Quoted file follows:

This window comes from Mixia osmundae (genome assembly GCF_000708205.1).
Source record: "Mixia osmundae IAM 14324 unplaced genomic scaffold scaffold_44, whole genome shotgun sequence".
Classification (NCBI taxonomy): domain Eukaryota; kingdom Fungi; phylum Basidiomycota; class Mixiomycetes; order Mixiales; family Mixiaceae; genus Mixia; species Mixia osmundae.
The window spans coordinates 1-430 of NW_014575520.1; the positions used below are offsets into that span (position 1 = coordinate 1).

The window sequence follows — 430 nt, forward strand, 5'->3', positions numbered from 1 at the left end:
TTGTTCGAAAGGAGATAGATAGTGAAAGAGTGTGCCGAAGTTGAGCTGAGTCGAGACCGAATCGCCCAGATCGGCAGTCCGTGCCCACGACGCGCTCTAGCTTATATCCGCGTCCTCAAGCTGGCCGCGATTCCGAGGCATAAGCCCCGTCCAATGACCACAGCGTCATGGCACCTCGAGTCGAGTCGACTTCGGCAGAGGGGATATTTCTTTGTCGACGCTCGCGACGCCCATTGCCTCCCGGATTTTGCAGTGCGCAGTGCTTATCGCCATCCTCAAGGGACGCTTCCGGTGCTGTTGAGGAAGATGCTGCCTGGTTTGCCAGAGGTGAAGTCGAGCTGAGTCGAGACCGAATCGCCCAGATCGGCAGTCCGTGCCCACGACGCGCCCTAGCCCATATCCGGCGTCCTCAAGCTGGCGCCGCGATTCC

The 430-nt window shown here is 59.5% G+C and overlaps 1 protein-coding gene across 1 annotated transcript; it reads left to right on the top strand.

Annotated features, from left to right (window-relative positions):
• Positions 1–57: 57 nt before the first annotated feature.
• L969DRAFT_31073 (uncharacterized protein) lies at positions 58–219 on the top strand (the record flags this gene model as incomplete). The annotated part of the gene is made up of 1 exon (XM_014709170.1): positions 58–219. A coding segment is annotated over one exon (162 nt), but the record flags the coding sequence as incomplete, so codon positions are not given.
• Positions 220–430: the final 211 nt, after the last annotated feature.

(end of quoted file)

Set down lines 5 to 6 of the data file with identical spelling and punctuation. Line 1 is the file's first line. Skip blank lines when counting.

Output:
The window sequence follows — 430 nt, forward strand, 5'->3', positions numbered from 1 at the left end:
TTGTTCGAAAGGAGATAGATAGTGAAAGAGTGTGCCGAAGTTGAGCTGAGTCGAGACCGAATCGCCCAGATCGGCAGTCCGTGCCCACGACGCGCTCTAGCTTATATCCGCGTCCTCAAGCTGGCCGCGATTCCGAGGCATAAGCCCCGTCCAATGACCACAGCGTCATGGCACCTCGAGTCGAGTCGACTTCGGCAGAGGGGATATTTCTTTGTCGACGCTCGCGACGCCCATTGCCTCCCGGATTTTGCAGTGCGCAGTGCTTATCGCCATCCTCAAGGGACGCTTCCGGTGCTGTTGAGGAAGATGCTGCCTGGTTTGCCAGAGGTGAAGTCGAGCTGAGTCGAGACCGAATCGCCCAGATCGGCAGTCCGTGCCCACGACGCGCCCTAGCCCATATCCGGCGTCCTCAAGCTGGCGCCGCGATTCC